The Model D is a well-made camera with a metal body and a grained imitation leather covering. It is also relatively compact and lightweight, making it easy to carry around.
How the Kodak Model D was made
The Kodak Model D was made using a variety of manufacturing techniques, including:
- Stamping: Metal parts for the camera body were stamped out using dies.
- Casting: Metal parts such as the lens mount and shutter were cast.
- Machining: Metal parts such as the winding knob and shutter release button were machined on lathes and milling machines.
- Assembly: The various parts of the camera were assembled by hand.
The Kodak Model D was a relatively simple camera to manufacture, but the quality of construction was high. The camera was also very affordable, making it accessible to a wide range of consumers.
Who the Kodak Model D was meant to be used by
The Brownie Cameras were for anyone to use back in the day. And the large negatives were made as contact prints (6×9) which were often put in family albums. You have probably see these albums and prints in antique shops. I intend to do just that with my collection of Brownie Negatives.
It was designed to be a simple and easy-to-use camera for anyone who wanted to take pictures. It was particularly popular with families and amateur photographers.
The Kodak Model D was a popular camera for many years, and it is still used by some people today. It is a classic camera that is known for its simplicity, durability, and affordability.
Loading the Camera
The camera takes 620 Film. You can still get 620 Film today but only from specialist suppliers that roll your regular 120 films onto the 620 spool. 120 Film will not fit into this camera but you can do some DIY and cut the 120 film spool to size, and it’s easy to do.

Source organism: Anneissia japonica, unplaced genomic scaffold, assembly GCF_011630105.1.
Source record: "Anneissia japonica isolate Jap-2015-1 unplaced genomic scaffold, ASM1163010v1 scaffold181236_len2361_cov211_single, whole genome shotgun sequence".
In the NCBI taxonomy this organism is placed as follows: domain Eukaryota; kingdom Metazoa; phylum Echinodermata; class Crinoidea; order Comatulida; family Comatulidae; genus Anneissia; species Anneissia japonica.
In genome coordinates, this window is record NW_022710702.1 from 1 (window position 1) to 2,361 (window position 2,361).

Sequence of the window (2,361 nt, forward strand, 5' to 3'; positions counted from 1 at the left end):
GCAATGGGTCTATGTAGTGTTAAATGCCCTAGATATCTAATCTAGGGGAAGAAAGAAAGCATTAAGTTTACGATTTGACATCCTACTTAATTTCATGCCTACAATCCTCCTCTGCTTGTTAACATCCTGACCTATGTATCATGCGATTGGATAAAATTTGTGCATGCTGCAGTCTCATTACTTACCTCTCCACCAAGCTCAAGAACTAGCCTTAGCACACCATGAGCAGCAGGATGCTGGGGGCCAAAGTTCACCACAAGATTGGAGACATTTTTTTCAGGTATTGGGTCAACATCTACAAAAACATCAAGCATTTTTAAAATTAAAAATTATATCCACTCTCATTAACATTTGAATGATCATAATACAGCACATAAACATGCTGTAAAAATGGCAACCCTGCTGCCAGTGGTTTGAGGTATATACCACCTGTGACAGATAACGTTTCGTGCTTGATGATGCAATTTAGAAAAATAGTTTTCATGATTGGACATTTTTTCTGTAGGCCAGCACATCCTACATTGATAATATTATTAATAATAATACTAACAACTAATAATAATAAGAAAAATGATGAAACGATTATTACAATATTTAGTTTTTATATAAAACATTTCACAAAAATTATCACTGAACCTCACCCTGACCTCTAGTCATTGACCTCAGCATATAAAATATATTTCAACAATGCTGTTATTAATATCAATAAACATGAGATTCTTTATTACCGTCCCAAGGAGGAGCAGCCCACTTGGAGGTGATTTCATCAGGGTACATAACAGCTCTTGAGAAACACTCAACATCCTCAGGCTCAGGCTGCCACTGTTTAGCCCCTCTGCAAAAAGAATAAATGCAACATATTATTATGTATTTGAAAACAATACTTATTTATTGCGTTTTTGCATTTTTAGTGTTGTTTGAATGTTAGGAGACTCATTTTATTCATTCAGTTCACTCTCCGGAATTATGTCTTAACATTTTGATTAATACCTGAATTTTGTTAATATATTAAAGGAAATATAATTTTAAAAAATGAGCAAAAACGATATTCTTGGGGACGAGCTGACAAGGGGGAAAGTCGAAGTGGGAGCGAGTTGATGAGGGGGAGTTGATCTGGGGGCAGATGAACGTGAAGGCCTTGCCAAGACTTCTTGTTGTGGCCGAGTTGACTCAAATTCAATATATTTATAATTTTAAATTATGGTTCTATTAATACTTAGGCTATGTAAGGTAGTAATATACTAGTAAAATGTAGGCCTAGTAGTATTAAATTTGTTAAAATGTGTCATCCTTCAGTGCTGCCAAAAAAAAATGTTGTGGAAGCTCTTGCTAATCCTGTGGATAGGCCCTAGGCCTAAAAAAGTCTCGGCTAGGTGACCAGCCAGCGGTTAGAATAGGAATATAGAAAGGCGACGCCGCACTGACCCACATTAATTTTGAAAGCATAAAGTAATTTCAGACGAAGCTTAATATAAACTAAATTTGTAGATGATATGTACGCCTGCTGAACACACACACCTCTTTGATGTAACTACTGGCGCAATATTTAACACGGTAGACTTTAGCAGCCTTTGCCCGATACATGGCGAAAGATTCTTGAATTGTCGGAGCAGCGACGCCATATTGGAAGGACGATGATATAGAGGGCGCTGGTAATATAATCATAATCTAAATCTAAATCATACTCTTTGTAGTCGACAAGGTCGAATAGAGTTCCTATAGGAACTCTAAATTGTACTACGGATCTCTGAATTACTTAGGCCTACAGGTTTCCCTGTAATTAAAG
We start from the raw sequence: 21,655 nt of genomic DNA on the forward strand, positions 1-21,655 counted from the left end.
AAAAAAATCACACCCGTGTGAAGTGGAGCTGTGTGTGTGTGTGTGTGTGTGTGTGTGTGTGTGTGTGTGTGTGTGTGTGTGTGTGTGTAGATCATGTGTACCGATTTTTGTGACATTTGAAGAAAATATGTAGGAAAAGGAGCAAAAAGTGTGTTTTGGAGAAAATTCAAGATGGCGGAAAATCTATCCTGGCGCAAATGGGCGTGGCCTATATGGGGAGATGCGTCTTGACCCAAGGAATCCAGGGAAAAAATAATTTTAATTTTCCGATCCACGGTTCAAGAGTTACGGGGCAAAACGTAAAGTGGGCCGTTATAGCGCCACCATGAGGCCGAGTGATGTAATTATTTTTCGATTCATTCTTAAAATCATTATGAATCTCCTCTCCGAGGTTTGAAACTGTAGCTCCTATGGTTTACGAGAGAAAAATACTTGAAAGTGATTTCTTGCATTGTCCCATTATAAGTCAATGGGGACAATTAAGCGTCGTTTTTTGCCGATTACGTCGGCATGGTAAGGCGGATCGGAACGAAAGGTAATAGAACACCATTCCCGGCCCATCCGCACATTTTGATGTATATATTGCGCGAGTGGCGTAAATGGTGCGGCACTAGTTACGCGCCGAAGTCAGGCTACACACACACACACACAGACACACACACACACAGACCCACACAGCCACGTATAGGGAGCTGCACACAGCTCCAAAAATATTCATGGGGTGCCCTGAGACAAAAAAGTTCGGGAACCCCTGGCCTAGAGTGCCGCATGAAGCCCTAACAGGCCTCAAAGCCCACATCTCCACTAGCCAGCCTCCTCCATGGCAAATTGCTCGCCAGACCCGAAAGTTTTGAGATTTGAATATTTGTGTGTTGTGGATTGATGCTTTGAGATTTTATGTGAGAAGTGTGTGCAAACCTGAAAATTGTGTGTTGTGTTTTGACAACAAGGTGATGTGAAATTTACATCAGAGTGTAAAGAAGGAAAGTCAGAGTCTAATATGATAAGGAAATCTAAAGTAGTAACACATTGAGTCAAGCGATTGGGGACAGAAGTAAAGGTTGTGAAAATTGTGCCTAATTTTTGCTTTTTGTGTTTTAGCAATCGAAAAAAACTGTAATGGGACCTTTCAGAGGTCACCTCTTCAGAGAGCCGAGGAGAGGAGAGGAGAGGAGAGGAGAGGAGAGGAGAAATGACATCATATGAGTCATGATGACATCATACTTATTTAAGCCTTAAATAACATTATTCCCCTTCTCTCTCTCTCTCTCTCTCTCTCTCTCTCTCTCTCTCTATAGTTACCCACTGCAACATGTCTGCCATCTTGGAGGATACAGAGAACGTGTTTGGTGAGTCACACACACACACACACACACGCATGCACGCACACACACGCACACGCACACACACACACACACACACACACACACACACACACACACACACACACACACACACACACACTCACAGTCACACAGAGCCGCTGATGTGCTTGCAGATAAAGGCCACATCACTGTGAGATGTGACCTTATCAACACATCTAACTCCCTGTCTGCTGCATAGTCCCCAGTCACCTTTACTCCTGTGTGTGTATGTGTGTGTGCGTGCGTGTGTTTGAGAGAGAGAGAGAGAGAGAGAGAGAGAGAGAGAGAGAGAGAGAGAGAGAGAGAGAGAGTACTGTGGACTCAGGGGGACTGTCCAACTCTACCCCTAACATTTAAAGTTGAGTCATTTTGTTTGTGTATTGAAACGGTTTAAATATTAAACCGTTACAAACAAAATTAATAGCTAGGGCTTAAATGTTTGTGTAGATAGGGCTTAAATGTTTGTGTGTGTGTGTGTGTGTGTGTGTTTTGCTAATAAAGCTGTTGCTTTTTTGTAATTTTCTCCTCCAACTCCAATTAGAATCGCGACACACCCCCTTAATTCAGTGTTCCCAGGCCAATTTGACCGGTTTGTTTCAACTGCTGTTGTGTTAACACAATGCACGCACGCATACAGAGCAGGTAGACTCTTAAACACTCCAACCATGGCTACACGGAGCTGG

The main difference is the circumference of the spool ends. 610 is slightly smaller but with scissors you can easily cut away the excess to fit 120 Film into the camera.
The original 620 spools were metal and are quite popular today. You usually can find one still in the original camera but if not you can easily get these online.
So you would use the metal spools as the take up.
To load the film you take the Film Unit out of the Camera.
And load your adjusted 120 film onto the side that says “Key Side”.
And pull the film over the rollers onto the metal take up spools.
“Key Side” is the notch that allows the advance knob to advance the film. It’s easy to do. And once your Film Unit is back inside the camera, push the advance knob in to secure the unit and also to catch onto the 120 spool. From there you make sure it is pulling the film tight and then close the back of the camera and continue to frame number 1. You get 8 shots.
You can tape over the red window if you are worried about fogging the film inside but I never have and never had any leaks from it.
The only leaks you will possibly get is when you take the film out of the camera because you have trimmed the edges. Just make sure you load and remove in subdued light.
The camera appears to be very secure from internal light leaks.
Shooting the Camera
As the camera is 1/40th and F11 I use a 100 speed film inside the camera on sunny days. If it is too bright you may get over exposed negatives but only a couple of stops which isn’t hard to deal with. But light overcast days it is perfect.
With the single meniscus lens anything over 10 feet will be in focus. With the close up lens pulled out you will be able to shoot nice portraits between 3 and 6 feet, but I like to be around 5 feet for close ups.
Here are photographs I have taken with the camera so far.
Ferrania P30 Film. ( I got my friend Gaz to dress up!)
Accidental Double Exposure!
I found that if you advance the film straight after exposure and get into that habit you won’t double expose by mistake.
Not bad are they! For a camera that is so basic.
This is the Nikon 180mm F2.8 AIS ED F2.8 Lens from the 80s I recently got and I wanted to do a quick test using my DSLR to find its sweet aperture spot! Here I am looking at sharpness and Chromatic Aberrations. I went through all the apertures on a simple scene near window light.